Even a new Mario title failed to save the system. Internal projects like Mario Clash, Mario's Tennis, V-Tetris, Red Alarm, Wario Land, Nester's Funky Bowling, and Galactic Pinball all became bargain bin sellers nearly a year after release. Soon after Nintendo cancelled all of it's future Virtual Boy titles. Big production sequels like Virtual Mario Land and Zero Racers (sequel to F-Zero) were never released to the public. Soon after in late 1996, Gunpei Yokoi decided to leave Nintendo Company Limited, and form his own company Koto Laboratory. Yokoi and Nintendo left on good terms, Nintendo even funded his new company partially. Sadly Mr. Yokoi lost his life in a tragic car accident soon after the creation of his new company.
A New Era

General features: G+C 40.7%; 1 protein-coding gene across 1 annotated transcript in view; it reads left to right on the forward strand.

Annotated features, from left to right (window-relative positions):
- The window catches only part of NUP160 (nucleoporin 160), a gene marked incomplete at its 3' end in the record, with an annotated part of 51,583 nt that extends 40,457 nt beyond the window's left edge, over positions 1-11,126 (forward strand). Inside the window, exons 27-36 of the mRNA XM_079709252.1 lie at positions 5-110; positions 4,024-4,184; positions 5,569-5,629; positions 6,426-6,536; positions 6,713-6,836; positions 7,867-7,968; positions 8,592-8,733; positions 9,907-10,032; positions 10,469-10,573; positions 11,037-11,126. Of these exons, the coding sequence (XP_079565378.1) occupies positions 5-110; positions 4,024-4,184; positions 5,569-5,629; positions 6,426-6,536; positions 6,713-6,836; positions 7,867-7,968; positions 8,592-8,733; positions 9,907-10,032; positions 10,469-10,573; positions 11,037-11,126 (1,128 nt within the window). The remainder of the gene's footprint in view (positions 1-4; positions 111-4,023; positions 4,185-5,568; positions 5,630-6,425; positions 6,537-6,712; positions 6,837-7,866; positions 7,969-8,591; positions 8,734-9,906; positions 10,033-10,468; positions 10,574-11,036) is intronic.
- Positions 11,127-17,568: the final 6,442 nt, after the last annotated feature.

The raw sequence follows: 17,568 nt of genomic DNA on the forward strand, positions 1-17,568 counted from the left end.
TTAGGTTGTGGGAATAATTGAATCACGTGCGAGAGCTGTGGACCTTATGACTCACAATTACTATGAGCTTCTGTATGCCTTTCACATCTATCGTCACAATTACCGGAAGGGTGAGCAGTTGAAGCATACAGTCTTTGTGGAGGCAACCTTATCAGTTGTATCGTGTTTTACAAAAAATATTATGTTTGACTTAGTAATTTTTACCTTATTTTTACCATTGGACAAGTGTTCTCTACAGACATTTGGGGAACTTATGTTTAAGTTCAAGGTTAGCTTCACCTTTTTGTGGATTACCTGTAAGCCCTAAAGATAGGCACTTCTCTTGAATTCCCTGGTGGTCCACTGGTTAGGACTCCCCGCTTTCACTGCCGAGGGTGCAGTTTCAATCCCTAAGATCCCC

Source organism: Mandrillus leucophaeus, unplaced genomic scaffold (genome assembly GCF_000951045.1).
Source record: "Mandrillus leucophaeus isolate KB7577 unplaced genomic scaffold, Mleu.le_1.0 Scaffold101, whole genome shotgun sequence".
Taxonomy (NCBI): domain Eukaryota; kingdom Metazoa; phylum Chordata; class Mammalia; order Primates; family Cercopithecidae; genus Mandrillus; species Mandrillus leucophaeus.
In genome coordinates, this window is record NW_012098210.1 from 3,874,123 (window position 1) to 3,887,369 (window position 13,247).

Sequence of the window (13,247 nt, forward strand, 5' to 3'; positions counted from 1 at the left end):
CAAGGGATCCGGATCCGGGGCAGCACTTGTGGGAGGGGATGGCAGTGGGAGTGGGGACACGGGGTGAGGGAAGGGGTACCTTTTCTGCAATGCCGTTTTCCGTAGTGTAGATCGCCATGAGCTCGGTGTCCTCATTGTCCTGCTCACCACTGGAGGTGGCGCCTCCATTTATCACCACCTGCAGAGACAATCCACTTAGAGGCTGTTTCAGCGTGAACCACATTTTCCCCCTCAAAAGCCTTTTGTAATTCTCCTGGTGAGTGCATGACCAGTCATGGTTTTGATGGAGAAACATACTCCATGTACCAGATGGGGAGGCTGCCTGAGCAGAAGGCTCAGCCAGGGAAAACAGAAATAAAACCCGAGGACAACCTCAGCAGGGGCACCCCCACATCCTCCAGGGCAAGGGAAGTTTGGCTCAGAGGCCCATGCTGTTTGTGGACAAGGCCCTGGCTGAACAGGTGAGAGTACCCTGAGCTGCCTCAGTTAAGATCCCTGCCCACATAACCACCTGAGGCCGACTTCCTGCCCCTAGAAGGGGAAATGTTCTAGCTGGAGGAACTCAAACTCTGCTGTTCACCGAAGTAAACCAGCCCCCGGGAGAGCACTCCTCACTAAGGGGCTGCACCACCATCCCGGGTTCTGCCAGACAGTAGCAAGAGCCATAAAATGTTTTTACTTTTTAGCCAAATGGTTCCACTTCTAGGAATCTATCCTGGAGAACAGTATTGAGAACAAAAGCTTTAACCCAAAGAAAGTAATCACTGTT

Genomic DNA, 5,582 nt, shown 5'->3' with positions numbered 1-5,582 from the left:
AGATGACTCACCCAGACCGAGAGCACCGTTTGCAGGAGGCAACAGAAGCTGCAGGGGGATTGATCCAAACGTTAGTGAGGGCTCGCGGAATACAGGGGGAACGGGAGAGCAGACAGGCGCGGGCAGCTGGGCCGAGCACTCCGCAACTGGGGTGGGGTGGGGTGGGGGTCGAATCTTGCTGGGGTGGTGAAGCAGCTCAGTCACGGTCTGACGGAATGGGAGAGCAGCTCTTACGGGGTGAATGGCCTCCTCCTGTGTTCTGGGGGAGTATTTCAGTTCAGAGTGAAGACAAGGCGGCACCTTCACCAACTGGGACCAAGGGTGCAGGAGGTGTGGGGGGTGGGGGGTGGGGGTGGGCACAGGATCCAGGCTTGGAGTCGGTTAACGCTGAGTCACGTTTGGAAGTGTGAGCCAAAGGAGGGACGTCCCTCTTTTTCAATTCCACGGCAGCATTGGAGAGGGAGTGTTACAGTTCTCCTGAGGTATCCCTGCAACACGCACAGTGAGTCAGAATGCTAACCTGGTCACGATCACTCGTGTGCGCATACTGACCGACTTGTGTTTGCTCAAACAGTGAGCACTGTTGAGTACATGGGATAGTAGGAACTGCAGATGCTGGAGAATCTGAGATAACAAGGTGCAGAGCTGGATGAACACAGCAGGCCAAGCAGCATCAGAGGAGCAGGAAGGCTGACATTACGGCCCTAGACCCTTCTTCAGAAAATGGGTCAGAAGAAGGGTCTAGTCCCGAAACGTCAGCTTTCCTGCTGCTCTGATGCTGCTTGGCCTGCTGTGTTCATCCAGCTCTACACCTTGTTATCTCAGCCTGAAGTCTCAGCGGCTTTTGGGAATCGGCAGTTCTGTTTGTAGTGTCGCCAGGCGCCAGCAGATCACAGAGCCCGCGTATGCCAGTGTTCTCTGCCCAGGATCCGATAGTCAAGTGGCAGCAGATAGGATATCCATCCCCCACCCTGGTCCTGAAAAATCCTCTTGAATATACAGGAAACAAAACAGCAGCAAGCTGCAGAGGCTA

Nintendo was gearing up for its new premier console, the Nintendo 64. The system was a drastic step in a different direction as it was built as a 3D machine. EAD once again went to work to provide the initial launch software for the system. EAD's first two projects were 3D sequels. One was a 3D sequel to its most popular game franchise, Mario. The other was more of a reintroduction to a 2D racer released quietly on the Game Boy. Super Mario 64 and Wave Race 64 took up a huge amount of EAD's resources. Mario in particular required an army-sized staff.